Anthony Napolitano, an Edison Park firefighter and a former cop with no prior political experience and no established political operation, scored a stunning upset, beating O’Connor 9,679-9,054, getting 51.7 percent of the vote and winning by a margin of 625 votes. O’Connor won just 18 of the ward’s 47 precincts — an inexcusable feat of failure. In 2011, when the ward had 57 precincts, O’Connor won 21 and lost 36. In the 2011 runoff, O’Connor amassed 7,354 votes; in the 2015 runoff, she had 9,054 votes, an increase of 1,700 votes -and she still lost.

So what happened? "She never connected with the voters," one strategist associated with the Napolitano campaign said. "Her name recognition was low, and her support was soft." The strategist said that when Napolitano volunteers knocked on doors, nary a good word was said about O’Connor. "Our feedback indicated that voters didn’t dislike her, but neither did they like her," he said. "They were just dissatisfied with everything — her, the mayor, ward services, taxes."

On Feb. 24, despite polls projecting a win for O’Connor, she got 7,132 votes (47.7 percent of the total cast), missing the 50 percent threshold by 340 votes. Napolitano, despite being outspent 3-1, got 6,353 votes (42.5 percent), and Joe LoManto got 1,457 votes (9.8 percent). O’Connor got a majority in 18 of the ward’s 47 precincts and a plurality in nine; Napolitano won 19 precincts, with a majority in 10.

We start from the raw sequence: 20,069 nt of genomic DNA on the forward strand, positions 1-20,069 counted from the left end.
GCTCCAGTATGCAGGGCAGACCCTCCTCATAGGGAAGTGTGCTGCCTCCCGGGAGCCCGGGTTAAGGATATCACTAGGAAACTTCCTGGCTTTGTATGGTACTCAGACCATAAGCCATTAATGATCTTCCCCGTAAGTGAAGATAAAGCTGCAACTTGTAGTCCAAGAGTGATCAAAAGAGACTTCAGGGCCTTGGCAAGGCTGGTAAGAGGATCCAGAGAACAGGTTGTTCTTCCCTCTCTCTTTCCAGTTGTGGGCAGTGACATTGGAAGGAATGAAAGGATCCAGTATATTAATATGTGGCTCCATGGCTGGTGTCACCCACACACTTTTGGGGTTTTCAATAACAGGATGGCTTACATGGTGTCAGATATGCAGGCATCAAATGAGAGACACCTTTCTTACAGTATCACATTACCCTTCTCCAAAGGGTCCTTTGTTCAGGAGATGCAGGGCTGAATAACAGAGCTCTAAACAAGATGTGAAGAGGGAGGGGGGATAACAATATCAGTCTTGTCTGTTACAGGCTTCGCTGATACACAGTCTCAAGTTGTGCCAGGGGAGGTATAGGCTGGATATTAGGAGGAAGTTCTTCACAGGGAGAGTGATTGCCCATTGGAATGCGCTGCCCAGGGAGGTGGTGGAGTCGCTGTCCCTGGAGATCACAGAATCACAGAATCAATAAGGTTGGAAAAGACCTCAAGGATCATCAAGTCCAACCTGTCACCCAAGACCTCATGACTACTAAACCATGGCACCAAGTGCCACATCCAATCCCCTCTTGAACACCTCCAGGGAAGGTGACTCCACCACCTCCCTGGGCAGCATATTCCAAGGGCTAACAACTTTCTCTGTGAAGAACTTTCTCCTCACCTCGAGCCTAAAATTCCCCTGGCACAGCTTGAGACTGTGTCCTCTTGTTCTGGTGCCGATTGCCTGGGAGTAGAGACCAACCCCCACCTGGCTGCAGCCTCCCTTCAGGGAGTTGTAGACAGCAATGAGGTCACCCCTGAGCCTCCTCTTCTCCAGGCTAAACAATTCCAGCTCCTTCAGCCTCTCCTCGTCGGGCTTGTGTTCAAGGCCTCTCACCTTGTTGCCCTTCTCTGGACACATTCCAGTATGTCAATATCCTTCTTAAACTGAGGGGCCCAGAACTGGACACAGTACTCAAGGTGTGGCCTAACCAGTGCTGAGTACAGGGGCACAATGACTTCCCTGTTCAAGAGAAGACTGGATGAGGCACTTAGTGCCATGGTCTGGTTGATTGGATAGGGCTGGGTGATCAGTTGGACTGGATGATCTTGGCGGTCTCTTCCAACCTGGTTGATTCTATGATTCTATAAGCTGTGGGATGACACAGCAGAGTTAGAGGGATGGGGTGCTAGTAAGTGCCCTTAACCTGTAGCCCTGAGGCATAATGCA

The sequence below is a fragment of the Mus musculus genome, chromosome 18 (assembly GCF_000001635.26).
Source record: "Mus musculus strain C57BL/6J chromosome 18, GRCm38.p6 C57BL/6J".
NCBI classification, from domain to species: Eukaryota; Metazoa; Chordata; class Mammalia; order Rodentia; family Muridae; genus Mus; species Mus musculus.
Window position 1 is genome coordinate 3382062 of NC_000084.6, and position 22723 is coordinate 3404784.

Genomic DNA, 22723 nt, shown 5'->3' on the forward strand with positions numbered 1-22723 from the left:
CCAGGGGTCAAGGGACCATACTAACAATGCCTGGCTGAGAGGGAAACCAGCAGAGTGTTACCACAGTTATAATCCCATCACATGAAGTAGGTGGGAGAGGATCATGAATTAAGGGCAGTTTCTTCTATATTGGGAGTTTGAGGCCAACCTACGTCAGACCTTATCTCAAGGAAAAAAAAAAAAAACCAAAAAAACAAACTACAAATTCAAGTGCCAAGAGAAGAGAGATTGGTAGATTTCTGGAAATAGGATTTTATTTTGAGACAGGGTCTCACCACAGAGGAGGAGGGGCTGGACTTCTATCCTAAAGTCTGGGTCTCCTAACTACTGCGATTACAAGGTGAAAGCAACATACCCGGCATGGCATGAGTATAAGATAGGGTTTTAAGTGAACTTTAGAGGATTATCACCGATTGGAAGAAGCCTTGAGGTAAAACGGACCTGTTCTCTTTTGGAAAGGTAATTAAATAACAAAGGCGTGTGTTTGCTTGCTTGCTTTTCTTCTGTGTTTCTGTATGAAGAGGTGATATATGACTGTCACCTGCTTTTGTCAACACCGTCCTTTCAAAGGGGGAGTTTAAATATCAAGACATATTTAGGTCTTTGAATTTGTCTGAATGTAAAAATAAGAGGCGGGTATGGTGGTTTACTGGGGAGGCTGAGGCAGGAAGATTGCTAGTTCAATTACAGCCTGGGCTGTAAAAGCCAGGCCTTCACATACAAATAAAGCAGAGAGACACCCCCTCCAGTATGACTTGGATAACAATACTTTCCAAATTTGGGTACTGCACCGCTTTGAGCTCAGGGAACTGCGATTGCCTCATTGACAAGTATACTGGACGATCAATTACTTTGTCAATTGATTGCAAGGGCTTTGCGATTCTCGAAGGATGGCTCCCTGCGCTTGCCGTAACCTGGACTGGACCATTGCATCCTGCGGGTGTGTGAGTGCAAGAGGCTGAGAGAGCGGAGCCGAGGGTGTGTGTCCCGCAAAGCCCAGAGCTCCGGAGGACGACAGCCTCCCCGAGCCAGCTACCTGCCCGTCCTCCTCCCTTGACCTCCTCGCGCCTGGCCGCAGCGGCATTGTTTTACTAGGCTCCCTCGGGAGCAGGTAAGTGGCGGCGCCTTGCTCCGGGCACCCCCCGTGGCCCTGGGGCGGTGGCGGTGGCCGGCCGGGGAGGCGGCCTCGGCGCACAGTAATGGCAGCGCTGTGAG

Former alderman Brian Doherty was Napolitano’s "field coordinator," and he built a precinct organization consisting of police officers, firefighters and city workers. "Their level of enthusiasm was intense," the strategist said. Trailing O’Connor by just 779 votes, it suddenly dawned on them that Napolitano could win. "It became a crusade," he said.

Emanuel won the ward 11,691-6,746, carrying 47 precincts. Clearly, a third of the Emanuel vote was anti-Garcia. In 2011 Emanuel got 8,583 votes (42.3 percent of the total) in the ward.